- Exercise them: taking them on walks, playing indoors with them, or letting them roam the backyard are great ways to promote healthy habits for your pets while also keeping their energy levels optimal.
Important Facts about Pet Insurance:
Reimbursements: pet insurance does not pay your vet directly like your own health insurance (although very few providers do), which means you pay for all vet visits and charges then receive a reimbursement from your provider. The best plans typically reimburse for 90% of covered expenses.
Pre-existing conditions: pet insurance will not reimburse you for conditions your pet already had before you bought the policy.
Payout caps: most plans will stop reimbursing after you’ve reached your policy’s maximum coverage amount or limit. Some policies have an annual cap while others have a per-incident cap.
Deductible: the money you must pay before your insurance policy kicks in.
Waiting periods: your policy won’t cover your pet until you’ve completed a waiting period. Some companies require 14 days but some could have you wait for six months before being able to process a claim.
Exclusions: insurance policies usually exclude specific conditions in their language. Be sure to read your policy before buying it.
Networks: not all insurance providers reimburse for services provided by ALL vets. Check with your provider to see which veterinarians are eligible.
Preventative care: although you’ll get the best value from a policy that covers accident or illness, a preventative care policy handles routine “wellness” care that is performed year-round.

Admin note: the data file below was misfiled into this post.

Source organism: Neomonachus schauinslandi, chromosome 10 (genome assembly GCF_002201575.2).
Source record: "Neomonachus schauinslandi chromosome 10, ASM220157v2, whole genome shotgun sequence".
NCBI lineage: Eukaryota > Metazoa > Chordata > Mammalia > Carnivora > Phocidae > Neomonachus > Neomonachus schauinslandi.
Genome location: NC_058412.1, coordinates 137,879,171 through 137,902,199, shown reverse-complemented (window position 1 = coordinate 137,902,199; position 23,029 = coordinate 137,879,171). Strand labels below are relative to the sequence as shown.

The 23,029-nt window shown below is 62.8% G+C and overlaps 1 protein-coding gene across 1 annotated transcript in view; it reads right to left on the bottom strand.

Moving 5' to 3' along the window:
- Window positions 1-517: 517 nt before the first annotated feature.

Pet age: after reaching 12 years of age, most insurance policies will start to diminish their coverage for new situations.
How to Find the Best Pet Insurance for Your Pet
While many insurance companies offer similar policies with little to no differences, it’s important to get a good handle on your breed’s specific health conditions before choosing a policy.
Knowing whether pet insurance will pay off for you and your pet will depend on your pet’s specific health care needs. Before buying a plan, consider its costs and weigh against potential benefits. Recent monthly averages in the US for pet insurance was $30 – $65 dollars per month. Talking to your local and learning about your pet’s health history will put you on the right track to laying this down correctly.
Pricing: take a look at average rates, flexibility with premiums and deductibles, and any potential limits on payments to policyholders.
Coverage options: comprehensive coverage and accident-only coverage
While wellness and routine care are not covered by insurance, some companies offer these as add-ons. These include neutering and spaying, vaccines, flea and tick treatment, teeth and ear cleaning, heartworm medication, and anal glan expression.
Is pet insurance worth it?
Should you spend an extra $40 or $50 a month on ensuring your pet’s health? Or should you pay the costs for procedures and routine check-ups with out of pocket?
Research says it’s not that simple. Some breeds are prone to health conditions that necessitate frequent vet visits, while others are relatively healthy breeds that might only need routine check-up and care.
Make sure you take some time to research your breed’s health history and learn about specific conditions that might affect them.
Guest post contribution by Wally de la Rosa from Money.com